There is a dispute over what full transparency means and what it might be good for.
I am reading articles which warn that aid transparency might simply produce another “pile of data” nobody will read. Such piles are usually amassed if the main driving force to design datasets is a fear to “forget something” instead of a forward-looking vision of what could be done with them. The desire to fulfill calls for transparency and public accountability may aggravate such fears.
Only a widely accepted standard allows comparability between geographic regions, donors, sectors, et cetera of any criteria. The less complex this standard, the better our chances that the standard will be accepted by decision makers.
This is why I am in favor of limiting the standard to the bare essentials. Even these, properly chosen, allow a wide range of analysis and interpretation, likely including everything that has been voiced in this blog so far.
Access to field-related datasets
As essential I would define data that fulfill four key requirements:
1. Datasets with information required to characterize the basic workings of an intervention, i.e. what is done, for whom, and where? The OECD sector code would be used, among other items.
2. Information about disbursements by time unit (could be seen as a subset under item 1, but kept separate due the high degree of attention it usually gets).
3. Traceability of (1) and (2) to each individual intervention or project.
4. Full coverage of all interventions and projects.
This dataset should be provided by all large donors and include all projects financed by these fully or in part. It should be available in a timely manner (I think that annual or bi-annual publication would be enough) for all ongoing activities plus those which have ended during the period.
This dataset largely coincides with basic data highlighted by the International Aid Transparency Initiative (“identification and basic data”) plus some of the supplementary data. It would open up a wealth of analysis, such as: mapping aid by activity, size, sector; identifying patterns; estimating typical intervention costs; operational analysis; and relating these with geographic, demographic and further mappings existing from other sources.
The data would be invaluable to compare sectors, locate “darling” areas of project clusters and “orphan areas” without aid; see patterns such as preferred types of projects in specific areas, activities possibly competing, or others where synergies would be possible. The same data may be of direct use to project staff and planners, as they answer questions such as: Who works next to me, and, where is experience useful to my project?
This basic set should essentially contain, project by project: location, lead agency, objective, main activities, primary sector code (we consider that in many interventions, one single OECD-Development Cooperation Directorate CRS code does not allow to cover a sufficient range of activities to gain a basic understanding of what is going on), secondary sector code, start date, end date, total costs since start, total cost last period, donor contribution to total cost if available.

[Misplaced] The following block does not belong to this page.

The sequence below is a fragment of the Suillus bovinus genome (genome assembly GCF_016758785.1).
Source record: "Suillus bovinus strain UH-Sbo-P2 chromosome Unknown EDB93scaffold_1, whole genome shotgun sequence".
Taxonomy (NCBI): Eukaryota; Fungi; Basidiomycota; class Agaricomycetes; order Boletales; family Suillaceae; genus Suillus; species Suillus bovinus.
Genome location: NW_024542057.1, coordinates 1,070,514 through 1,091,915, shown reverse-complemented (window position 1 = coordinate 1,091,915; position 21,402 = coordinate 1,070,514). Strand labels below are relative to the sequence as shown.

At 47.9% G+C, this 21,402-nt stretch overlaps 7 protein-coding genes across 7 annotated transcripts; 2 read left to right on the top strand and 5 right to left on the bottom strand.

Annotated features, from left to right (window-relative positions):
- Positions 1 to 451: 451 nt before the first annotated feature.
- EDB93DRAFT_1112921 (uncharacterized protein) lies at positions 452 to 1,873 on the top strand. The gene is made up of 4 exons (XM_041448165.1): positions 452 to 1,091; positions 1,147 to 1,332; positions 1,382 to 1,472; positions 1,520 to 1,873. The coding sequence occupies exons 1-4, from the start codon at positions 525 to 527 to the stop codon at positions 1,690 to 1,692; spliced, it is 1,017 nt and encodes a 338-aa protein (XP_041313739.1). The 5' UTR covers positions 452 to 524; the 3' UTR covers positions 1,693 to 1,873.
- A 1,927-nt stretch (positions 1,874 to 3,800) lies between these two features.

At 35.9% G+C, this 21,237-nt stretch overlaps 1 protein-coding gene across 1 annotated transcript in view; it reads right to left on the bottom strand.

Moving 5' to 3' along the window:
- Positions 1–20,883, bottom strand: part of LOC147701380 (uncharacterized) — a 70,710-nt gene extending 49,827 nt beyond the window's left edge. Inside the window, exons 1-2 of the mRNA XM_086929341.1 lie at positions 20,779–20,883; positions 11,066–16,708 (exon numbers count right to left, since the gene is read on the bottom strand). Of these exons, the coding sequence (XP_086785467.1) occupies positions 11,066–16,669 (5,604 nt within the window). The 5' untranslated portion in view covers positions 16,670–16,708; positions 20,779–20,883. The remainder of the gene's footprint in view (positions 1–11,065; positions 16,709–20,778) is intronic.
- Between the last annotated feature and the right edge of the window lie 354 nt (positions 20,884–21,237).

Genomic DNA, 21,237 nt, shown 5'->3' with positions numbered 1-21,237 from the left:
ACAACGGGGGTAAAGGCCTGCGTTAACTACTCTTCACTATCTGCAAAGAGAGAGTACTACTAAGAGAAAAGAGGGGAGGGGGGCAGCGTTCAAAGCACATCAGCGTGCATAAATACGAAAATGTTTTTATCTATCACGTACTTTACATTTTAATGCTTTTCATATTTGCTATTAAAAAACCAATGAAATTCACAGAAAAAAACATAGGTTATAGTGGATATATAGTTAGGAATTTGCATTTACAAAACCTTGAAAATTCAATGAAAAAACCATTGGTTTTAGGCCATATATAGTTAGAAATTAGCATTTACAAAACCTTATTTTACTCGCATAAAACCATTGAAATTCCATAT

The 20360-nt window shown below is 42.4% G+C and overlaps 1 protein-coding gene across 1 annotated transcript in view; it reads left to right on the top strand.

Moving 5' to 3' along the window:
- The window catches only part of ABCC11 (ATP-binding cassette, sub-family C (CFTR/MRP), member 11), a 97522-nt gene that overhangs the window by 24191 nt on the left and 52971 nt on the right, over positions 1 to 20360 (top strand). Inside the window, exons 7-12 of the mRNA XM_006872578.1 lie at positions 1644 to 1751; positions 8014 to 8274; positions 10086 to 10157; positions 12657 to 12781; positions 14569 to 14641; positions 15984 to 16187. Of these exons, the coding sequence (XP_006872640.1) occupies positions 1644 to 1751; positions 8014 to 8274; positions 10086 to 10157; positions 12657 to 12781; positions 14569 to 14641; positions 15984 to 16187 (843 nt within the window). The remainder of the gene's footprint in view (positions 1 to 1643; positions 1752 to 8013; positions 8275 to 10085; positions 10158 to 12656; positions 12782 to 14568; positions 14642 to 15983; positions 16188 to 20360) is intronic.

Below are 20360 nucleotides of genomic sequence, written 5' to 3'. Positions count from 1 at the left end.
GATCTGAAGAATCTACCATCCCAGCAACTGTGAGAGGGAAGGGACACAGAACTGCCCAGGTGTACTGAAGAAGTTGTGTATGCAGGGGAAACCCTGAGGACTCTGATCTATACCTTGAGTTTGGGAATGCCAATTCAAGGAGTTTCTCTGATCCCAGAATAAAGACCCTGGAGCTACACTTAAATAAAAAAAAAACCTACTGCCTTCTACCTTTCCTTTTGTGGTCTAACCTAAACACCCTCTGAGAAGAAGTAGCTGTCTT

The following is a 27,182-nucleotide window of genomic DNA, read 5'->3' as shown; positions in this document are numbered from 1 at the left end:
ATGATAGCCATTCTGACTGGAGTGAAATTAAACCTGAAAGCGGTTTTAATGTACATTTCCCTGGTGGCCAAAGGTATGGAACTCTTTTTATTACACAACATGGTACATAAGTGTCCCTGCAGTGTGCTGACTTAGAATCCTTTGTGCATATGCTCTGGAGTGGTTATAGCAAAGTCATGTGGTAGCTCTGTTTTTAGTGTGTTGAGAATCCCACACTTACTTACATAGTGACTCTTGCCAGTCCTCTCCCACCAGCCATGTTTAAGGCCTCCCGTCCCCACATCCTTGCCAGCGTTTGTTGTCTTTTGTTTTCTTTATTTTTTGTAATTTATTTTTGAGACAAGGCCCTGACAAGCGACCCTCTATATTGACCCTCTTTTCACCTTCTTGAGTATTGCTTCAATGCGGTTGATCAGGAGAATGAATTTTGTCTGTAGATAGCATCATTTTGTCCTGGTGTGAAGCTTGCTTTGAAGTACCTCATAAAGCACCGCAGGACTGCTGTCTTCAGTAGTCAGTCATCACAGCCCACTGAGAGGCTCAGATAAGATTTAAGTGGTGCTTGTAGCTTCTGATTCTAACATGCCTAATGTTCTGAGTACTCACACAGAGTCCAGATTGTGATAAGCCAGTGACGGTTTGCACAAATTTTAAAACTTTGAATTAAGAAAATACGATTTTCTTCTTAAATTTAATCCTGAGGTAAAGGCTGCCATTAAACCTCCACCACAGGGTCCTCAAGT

I agree with the IATI reasoning that the data and information must be given separately for each project. If this is not done, all other data cannot be traced to their origin.
Two main obstacles may be in the way here: First, the exact meaning of “project” would probably have to be made clear so as to not blur the picture by defining it too widely (e.g. subsume dozens of individual projects under a generalized “rural development” program umbrella). Second, we should get as close as we can to full geographic coding.
This latter requirement may well find opposition from many stakeholders, be it for political, security, or other reasons.
The basic dataset would become the gateway for structured in-depth analysis. I leave open who should get detailed access to these in-depth data, but I am mainly thinking of research entities. The second step would make full use of the potential of this dataset and enhance its merits in a way not possible until now. In this step, more or if possible all relevant project data should be made accessible by donors. Most important would be to provide detailed data on output, outcome, and impact.
The basic dataset described above allows to structure entire sectors, country programs, or any other groupings as defined by a given research question. This allows to analyze and compare huge numbers of projects with relatively modest effort by applying structured statistical analysis. Knowing their setting and features, the in-depth analysis of structured samples would be possible. Applying statistical representativity tools, this would open the way to characterize entire project groups and forecast features of interest, e.g. their success chances, failure risks, and even typical costs.
For instance, it would allow to include all rural water projects in an area, say, in the Sahel. There, intervention types could be related to geographical and cultural features, which would allow to quantify which type of project and setting occurs how often. From this, main groups and their size could be identified. Sample projects out of these groups could be drawn and analyzed in depth using all accessible material.
Properly done, significant qualifying statements on entire project groups could be made much like forecasts conducted in demoscopic and socio-economic analysis, while analyzing only a limited but representative number of sample projects.
We would come closer than ever to answer the old questions: How useful were earlier interventions. And: What type of interventions will be likely to succeed, and what will not.
What would you consider essential basic data that should be published in a meaningful way by all government donors? What about private-sector donors and foundations?
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